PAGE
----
The number of civil and commercial Earth observation (EO) satellites expected to launch between 2010 and 2019 will more than double during the next decade, expanding to 280 from 135, creating a surge in the supply of EO data in response to increasing demand from a growing user base. As a result, the satellite-manufacturing sector is expected to generate revenues of more than $26 billion during the next 10 years. In 2009, commercial data sales, primarily from high-resolution optical data, which account for 83 percent of total commercial data sales, reached $1.1 billion. This all-time-high manufacturing and commercial data activity has led to EO market growth at each step along the value chain, ranging from increasing government investment to rising commercial data demand. Along with this recent and predicted growth have come opportunities and challenges for this still-maturing industry.
EO missions from emerging programs will contribute to staggering growth in the number of satellite launches. More than 40 countries are expected to launch EO missions by 2019, up from 26 nations in 2009, underscoring governments’ growing desire to deploy autonomous remote sensing systems. New EO programs will develop within emerging space programs across the globe as nations turn to EO to gain access to space, a less-costly approach than other applications such as communication and navigation satellites. These initial EO satellite forays focus on generating generic Landsat-type data that can be used for a wide range of applications, such as agriculture, resources monitoring, oil and gas, etc. Later generations will offer increasingly higher accuracy and resolution.
Emerging nations often develop satellites through technology transfer, building on the expertise of established foreign satellite prime contractors. The result is a growing satellite export market. These initial experiences will provide a springboard into future ventures; following first-generation missions, second-generation replacement satellites are more advanced as illustrated by programs in Nigeria and Algeria.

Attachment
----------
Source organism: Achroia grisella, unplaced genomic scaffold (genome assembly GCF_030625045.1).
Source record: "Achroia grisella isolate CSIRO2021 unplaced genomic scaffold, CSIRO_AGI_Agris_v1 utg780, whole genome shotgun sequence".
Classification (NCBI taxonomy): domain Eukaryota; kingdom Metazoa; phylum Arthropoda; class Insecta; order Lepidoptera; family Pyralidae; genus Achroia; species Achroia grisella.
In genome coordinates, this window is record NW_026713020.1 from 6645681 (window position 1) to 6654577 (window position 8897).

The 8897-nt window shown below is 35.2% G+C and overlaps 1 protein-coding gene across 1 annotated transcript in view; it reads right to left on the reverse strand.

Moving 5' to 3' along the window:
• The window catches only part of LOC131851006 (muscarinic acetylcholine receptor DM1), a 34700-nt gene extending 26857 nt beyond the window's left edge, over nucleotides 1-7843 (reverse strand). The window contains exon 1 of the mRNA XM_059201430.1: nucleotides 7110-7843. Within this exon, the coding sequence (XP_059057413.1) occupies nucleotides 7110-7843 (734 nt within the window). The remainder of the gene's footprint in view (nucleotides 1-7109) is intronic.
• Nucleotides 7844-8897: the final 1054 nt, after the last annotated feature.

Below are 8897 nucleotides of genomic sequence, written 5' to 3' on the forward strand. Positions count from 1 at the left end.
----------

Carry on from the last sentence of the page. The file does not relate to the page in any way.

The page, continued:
Driven by Defense
The size and health of the EO sector remains strongly tied to defense and security spending. With the market for commercial data valued at $1.1 billion in 2009, only three companies represent 65 percent of global market share: DigitalGlobe; GeoEye; and SPOT Image, which was rebranded recently with Infoterra as Astrium Geo-Information Services. For each company, however, governments are the primary customers, particularly for defense and security applications.
This point was emphasized by the recent 10-year multibillion-dollar EnhancedView contracts awarded by the National Geospatial-Intelligence Agency (NGA) to U.S.-based DigitalGlobe and GeoEye. The contracts support a long-term commitment to the U.S. commercial industry by the U.S. government, providing the companies a foundation from which to develop their businesses. One glaring difference between the U.S.-based companies and SPOT Image is the formers’ dependency on the home-government customer. More than 70 percent of the U.S. companies’ revenues come from U.S.-based customers, whereas 70 percent of SPOT Image’s 2009 revenues were from non-European entities. Given this, a likely high priority for U.S. operators will be to expand business outside of the United States.
Government involvement also is evident in other commercial systems, whether through public-private partnerships (PPPs), such as Infoterra’s TerraSAR-X satellite and RapidEye’s constellation; through a data pre-purchase mechanism and PPP, such as Canada’s RADARSAT-2; or simply commercializing data from government systems through dedicated entities such as the dual-use COSMO-Skymed constellation through e-GEOS and the Pleiades mission through SPOT Image.
Hybrid funding schemes and dual-use models could provide more efficient alternatives for deploying and sharing the costs and benefits of traditionally costly remote sensing programs. The high capital output required for commercial operators to bring high-resolution data missions online, along with ever-tightening government budgets, should continue to foster mutually beneficial partnerships between government and industry.
Beyond financial mechanisms, several space and ground segment technologies during the next decade could help promote a wider uptake of remote sensing by more than cash-conscious governments. These technology trends allow for delivering smaller, cheaper and more responsive EO spacecraft.
The development of cheaper, lighter, multiuse generic platforms also is driving down EO satellite costs, resulting in lower barriers to entry. For example, on average, overall mass at launch will be cut nearly in half in the coming decade—from more than a ton to 650kg.